Soldier's bravery to secure bridge
A bomb disposal expert waded neck high in an irrigation ditch before removing his body armour to make a vital bridge safe from a system of explosives.
Major Matthew Long, 39, battled in the baking Afghan heat for 10 hours to prevent the Taliban from blasting the Kakar Bridge on a key route for military supplies and local herdsmen.
Major Long, of the Royal Logistic Corps, was called into action when a wire was spotted at the bridge which is near an observation post and a military forward operating base in Helmand Province.
The soldier, who lives in Wiltshire but is originally from Taunton, Somerset, knew the area was exceptionally dangerous; only days before insurgents had killed a handful of Afghan soldiers and injured more when an IED (improvised explosive device) ripped through their checkpoint.
Major Long's heroics, in securing the devices, have earned him the Queen's Gallantry Medal in the latest round of military honours which see 117 service personnel recognised.
On September 20 last year the officer was called at night time to assess the situation after the suspicious wires were discovered.
Realising the complexity and sophistication of the bombs - "the most sophisticated device I have seen in my tour," - Major Long decided to take action at first light even though it increased the risk of exposure to Taliban small arms fire.
Major Long had to wade through a wadi filled with effluent - while searching for booby traps - to approach the detonators on the bridge's underside. It took him almost three hours to be sure no explosives were lurking in the water.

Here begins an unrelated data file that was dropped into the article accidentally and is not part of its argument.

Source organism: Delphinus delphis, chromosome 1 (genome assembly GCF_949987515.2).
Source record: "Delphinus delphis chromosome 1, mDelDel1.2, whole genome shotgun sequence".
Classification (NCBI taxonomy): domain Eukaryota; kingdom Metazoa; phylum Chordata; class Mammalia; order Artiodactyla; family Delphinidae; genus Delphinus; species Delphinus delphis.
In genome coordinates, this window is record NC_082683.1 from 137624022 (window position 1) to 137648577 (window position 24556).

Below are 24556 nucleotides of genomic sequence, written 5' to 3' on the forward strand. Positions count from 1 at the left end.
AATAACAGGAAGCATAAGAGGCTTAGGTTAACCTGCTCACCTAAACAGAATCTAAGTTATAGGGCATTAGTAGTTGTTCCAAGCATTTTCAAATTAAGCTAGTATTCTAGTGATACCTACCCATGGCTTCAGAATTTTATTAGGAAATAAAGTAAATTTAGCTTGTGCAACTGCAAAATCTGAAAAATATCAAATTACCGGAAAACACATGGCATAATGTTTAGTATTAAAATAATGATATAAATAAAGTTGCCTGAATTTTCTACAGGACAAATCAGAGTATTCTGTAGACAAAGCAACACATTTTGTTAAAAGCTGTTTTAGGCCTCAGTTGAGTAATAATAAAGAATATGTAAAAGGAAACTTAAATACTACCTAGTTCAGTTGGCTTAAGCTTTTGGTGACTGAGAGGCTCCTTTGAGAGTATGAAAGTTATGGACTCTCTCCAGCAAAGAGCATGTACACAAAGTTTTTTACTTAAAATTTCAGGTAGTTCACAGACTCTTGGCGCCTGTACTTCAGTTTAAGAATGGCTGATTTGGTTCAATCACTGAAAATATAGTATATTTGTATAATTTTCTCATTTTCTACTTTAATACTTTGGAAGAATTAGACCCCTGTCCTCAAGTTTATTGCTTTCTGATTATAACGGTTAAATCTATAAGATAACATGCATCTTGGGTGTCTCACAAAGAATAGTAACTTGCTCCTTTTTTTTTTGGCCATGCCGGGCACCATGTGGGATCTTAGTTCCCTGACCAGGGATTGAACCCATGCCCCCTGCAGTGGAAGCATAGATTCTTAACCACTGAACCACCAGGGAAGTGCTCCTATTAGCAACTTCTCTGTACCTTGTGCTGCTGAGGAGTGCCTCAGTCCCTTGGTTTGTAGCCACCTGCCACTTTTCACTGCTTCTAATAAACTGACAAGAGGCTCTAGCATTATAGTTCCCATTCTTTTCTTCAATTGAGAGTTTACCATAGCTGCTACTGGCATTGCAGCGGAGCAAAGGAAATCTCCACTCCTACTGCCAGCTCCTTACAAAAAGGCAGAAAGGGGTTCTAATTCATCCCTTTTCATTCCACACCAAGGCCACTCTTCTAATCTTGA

"It's pretty daunting, but I just had to get on with it," he said.
"I was just thinking the sooner I get it done the better."
He disconnected the first charge, connected to 20kg of explosives, and recovered "dangerously unpredictable detonators".
However, the second charge, containing another 20kg, was jammed into a confined space under girders at the opposite end of the bridge.
The soldier was unable to access the second charge because of his protective layers - so he took them off and worked in just his fatigues.
His citation reads: "With astounding courage, Long exposed the device and remotely pulled it from its position revealing what appeared to be an anti-handling device attached to the underside."
Major Long destroyed the device in situ with a controlled explosion, before collecting Taliban materials for forensic analysis in the hope it would reveal clues about the bombmaker's identity.
The Taliban planned to devastate international troops and the bridge itself, the major said.
"The enemy intention was for the next resupply to the observation post to be hit on the bridge when the vehicle went over it," he said.
"Then the guys climbing out of the vehicle would be killed by the next device or soldiers coming to help would have been targeted."
The officer, who has been married for seven years to wife Kirste, 43, has a daughter Alice, aged six.
He does not speak to them too much about his work, he said.
"I have to tell little white lies.
"It is harder for families than soldiers because we are trained to do the job.
"They are not privy to the training and only see Hollywood movies like The Hurt Locker which don't depict what it is like in reality."